How many times have you stopped at a traffic signal and turned your face away from the hijra who stood outside your car window asking for money? Wasn’t it pure loathing that you felt? Wasn’t it worse than what you normally feel when a beggar woman with a child does the same? Why? I’ll tell you why. You abhorred the eunuch because you couldn’t identify with her sex. You thought of her as a strange, detestable creature, perhaps a criminal and definitely sub-human.
I am one of them. All my life people have called me hijra, brihannala, napungshak, khoja, launda . . . and I have lived these years knowing that I am an outcast. Did it pain me? It maimed me. But time, to use a cliché, is the biggest healer. The adage worked a little differently in my case. The pain remains but the ache has dulled with time. It visits me in my loneliest hours, when I come face to face with the question of my existential reality. Who am I and why was I born a woman trapped in a man’s body? What is my destiny?
Beneath my colourful exterior lies a curled up, bruised individual that yearns for freedom—freedom to live life on her own terms and freedom to come across as the person she is. Acceptance is what I seek. My tough exterior and nonchalance is an armour that I have learnt to wear to protect my vulnerability. Today, through my good fate, I have achieved a rare success that is generally not destined to my lot. But what if my trajectory had been different? I keep telling myself that this is my time under the sun, my time to feel happy, but something deep inside warns me. My inner voice tells me that the fame and celebration that I see all around is maya (illusion) and I should accept all this adulation with the detachment of a sanyasi (hermit).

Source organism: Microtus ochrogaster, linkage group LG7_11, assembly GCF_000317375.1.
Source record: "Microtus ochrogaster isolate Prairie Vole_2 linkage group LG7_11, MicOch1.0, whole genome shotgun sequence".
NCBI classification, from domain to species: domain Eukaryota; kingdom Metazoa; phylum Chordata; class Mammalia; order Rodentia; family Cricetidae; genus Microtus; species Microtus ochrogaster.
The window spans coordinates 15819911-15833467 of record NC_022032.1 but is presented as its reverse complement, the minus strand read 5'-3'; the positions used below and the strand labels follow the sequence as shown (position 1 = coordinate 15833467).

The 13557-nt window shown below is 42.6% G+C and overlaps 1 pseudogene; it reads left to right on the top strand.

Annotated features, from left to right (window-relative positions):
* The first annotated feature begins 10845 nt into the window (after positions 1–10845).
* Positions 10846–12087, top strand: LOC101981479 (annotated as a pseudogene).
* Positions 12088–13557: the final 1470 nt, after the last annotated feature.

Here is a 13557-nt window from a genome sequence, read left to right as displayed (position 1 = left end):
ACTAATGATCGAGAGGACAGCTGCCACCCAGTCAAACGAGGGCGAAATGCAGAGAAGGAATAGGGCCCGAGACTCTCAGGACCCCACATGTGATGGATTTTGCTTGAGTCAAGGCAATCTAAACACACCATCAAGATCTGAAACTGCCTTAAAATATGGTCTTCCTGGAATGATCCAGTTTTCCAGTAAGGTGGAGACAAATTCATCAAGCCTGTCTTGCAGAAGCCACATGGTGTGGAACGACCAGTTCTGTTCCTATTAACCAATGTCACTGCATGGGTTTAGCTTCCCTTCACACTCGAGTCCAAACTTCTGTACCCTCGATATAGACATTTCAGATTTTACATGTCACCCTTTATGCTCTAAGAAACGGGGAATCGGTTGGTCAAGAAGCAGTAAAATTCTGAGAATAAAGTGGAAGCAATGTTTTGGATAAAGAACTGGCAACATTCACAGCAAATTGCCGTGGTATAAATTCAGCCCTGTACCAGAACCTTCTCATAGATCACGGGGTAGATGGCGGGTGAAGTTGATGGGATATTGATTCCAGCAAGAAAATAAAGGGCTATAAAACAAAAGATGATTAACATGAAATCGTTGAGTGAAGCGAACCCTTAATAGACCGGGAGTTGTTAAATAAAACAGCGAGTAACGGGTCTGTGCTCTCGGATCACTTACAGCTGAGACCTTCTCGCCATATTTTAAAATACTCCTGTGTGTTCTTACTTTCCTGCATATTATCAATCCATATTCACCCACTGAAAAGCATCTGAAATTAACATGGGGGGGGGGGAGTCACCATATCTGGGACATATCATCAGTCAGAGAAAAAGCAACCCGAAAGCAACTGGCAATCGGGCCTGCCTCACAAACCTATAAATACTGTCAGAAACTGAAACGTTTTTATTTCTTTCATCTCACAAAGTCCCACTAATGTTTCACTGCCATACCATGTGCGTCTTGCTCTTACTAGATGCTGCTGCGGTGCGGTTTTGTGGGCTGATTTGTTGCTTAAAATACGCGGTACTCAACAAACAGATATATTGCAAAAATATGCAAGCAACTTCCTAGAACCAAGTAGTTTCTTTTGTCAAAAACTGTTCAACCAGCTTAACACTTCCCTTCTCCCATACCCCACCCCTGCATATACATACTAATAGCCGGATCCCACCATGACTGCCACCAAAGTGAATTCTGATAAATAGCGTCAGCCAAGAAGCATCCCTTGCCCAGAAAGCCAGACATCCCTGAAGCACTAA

The first ever transgender to become a college principal is a rare feat, the media has proclaimed. My phones have not stopped ringing since, and invitations to felicitations have not ceased to pile up on my desk. I would love to believe that those who fete me also accept me as I am, but how can I ignore the sniggers, the sneers and the smirks that they try to hide but fail? For them I am just another excuse to watch a tamasha (spectacle), and who doesn’t want some free fun at someone else’s expense?
Hurt and anger are two emotions that I have learnt to suppress and let go. It is part of the immunity package that I am insured under. I have finally accepted the fact that my achievements have no bearing on the people around me. They still think I am sexless between my legs and that is my only identity. That I also have a right to have emotions is an idea that is still completely foreign to most. I don’t blame them. I blame myself for not being able to ignore such pain. I should have long stopped bothering about them.
It is not that I have not had my share of love in all my fifty-one years of life. They were good while they lasted. I have had major heartbreaks too, but each time I learnt a new lesson. I have loved well and deeply, and I hope my partners, wherever they are now, would silently remember that bit about me. It’s another matter that relationships don’t seem to work for me. Those who have loved me have always left me, and each time I have lost a piece of me to them.
Memories rush back as I sit down to write my story. I write with the belief that it would help society understand people like me better. We are slightly different outwardly, but we are humans just as you are and have the same needs—physical and emotional—just as you have.